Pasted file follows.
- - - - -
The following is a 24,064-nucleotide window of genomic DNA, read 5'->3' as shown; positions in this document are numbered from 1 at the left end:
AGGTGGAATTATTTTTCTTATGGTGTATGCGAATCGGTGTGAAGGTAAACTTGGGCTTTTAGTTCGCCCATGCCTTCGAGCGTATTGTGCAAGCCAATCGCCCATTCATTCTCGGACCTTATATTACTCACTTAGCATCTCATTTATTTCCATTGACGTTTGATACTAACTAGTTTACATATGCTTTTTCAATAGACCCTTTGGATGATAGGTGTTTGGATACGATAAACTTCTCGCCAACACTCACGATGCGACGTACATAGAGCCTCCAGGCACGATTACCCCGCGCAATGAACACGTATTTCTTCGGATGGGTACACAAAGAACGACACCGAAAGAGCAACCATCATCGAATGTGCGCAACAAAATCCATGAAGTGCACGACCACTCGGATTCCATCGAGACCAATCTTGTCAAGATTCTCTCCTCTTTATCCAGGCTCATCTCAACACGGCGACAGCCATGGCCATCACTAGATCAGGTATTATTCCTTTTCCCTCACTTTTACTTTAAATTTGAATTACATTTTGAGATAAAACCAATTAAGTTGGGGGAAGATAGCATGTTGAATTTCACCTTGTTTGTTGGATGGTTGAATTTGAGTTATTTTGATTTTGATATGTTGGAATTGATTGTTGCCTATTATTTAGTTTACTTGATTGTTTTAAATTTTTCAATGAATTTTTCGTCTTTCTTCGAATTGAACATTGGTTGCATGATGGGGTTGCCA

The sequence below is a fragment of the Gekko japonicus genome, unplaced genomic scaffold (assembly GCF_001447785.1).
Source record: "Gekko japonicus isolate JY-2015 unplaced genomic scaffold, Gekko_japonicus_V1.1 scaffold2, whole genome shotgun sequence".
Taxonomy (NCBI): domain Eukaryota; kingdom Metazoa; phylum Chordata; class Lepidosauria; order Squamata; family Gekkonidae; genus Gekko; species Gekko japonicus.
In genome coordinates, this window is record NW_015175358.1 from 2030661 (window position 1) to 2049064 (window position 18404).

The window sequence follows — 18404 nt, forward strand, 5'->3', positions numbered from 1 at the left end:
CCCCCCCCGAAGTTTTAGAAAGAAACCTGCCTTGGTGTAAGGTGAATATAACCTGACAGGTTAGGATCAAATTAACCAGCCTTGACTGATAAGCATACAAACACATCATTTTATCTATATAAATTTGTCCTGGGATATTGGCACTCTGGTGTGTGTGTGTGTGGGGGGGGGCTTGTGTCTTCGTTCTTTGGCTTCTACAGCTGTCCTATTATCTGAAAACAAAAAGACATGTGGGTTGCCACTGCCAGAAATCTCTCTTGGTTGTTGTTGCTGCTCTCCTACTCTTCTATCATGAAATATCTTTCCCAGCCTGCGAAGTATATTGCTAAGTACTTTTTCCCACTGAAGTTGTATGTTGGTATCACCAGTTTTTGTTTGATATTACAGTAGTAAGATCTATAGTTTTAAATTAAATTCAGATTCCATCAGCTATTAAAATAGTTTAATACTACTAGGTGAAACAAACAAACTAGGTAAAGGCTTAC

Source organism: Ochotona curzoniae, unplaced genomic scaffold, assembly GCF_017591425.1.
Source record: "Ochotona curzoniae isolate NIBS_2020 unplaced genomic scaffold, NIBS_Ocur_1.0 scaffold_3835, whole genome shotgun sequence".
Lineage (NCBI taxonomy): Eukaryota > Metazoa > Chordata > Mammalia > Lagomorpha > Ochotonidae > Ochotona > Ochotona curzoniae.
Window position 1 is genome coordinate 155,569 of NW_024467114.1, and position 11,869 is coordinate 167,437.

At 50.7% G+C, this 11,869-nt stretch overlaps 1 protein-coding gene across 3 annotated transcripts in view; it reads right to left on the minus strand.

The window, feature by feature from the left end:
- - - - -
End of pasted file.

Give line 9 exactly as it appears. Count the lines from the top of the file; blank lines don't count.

Source organism: Ochotona curzoniae, unplaced genomic scaffold, assembly GCF_017591425.1.